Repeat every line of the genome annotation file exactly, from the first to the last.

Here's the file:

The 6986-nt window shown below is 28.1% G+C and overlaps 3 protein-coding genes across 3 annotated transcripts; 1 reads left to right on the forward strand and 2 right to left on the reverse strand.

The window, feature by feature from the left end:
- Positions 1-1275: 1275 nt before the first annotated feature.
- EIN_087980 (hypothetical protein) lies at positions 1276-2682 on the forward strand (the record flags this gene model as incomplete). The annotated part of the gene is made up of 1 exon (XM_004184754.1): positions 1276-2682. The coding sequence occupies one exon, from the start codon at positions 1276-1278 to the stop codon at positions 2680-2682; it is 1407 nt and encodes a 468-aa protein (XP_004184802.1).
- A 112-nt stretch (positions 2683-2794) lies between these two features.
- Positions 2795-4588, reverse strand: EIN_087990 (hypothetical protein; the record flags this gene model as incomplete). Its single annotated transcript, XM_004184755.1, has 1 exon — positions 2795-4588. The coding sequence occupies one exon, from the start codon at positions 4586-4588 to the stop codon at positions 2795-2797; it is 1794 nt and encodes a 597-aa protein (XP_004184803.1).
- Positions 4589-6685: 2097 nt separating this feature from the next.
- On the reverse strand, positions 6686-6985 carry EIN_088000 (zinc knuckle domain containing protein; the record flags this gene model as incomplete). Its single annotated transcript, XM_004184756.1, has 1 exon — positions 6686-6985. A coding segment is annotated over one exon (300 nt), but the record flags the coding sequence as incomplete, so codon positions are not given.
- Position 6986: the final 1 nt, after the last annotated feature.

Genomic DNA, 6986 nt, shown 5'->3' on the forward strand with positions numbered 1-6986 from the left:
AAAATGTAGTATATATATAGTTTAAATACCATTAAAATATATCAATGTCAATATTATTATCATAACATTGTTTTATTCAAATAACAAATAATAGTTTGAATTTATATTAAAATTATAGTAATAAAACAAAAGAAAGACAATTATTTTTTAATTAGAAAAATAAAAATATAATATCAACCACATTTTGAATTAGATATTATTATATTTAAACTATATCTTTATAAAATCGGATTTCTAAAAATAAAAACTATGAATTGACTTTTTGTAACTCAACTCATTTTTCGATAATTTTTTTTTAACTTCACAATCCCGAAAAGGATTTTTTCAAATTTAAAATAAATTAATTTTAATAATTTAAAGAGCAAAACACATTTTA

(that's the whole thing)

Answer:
The 6986-nt window shown below is 28.1% G+C and overlaps 3 protein-coding genes across 3 annotated transcripts; 1 reads left to right on the forward strand and 2 right to left on the reverse strand.

The window, feature by feature from the left end:
- Positions 1-1275: 1275 nt before the first annotated feature.
- EIN_087980 (hypothetical protein) lies at positions 1276-2682 on the forward strand (the record flags this gene model as incomplete). The annotated part of the gene is made up of 1 exon (XM_004184754.1): positions 1276-2682. The coding sequence occupies one exon, from the start codon at positions 1276-1278 to the stop codon at positions 2680-2682; it is 1407 nt and encodes a 468-aa protein (XP_004184802.1).
- A 112-nt stretch (positions 2683-2794) lies between these two features.
- Positions 2795-4588, reverse strand: EIN_087990 (hypothetical protein; the record flags this gene model as incomplete). Its single annotated transcript, XM_004184755.1, has 1 exon — positions 2795-4588. The coding sequence occupies one exon, from the start codon at positions 4586-4588 to the stop codon at positions 2795-2797; it is 1794 nt and encodes a 597-aa protein (XP_004184803.1).
- Positions 4589-6685: 2097 nt separating this feature from the next.
- On the reverse strand, positions 6686-6985 carry EIN_088000 (zinc knuckle domain containing protein; the record flags this gene model as incomplete). Its single annotated transcript, XM_004184756.1, has 1 exon — positions 6686-6985. A coding segment is annotated over one exon (300 nt), but the record flags the coding sequence as incomplete, so codon positions are not given.
- Position 6986: the final 1 nt, after the last annotated feature.

Genomic DNA, 6986 nt, shown 5'->3' on the forward strand with positions numbered 1-6986 from the left:
AAAATGTAGTATATATATAGTTTAAATACCATTAAAATATATCAATGTCAATATTATTATCATAACATTGTTTTATTCAAATAACAAATAATAGTTTGAATTTATATTAAAATTATAGTAATAAAACAAAAGAAAGACAATTATTTTTTAATTAGAAAAATAAAAATATAATATCAACCACATTTTGAATTAGATATTATTATATTTAAACTATATCTTTATAAAATCGGATTTCTAAAAATAAAAACTATGAATTGACTTTTTGTAACTCAACTCATTTTTCGATAATTTTTTTTTAACTTCACAATCCCGAAAAGGATTTTTTCAAATTTAAAATAAATTAATTTTAATAATTTAAAGAGCAAAACACATTTTA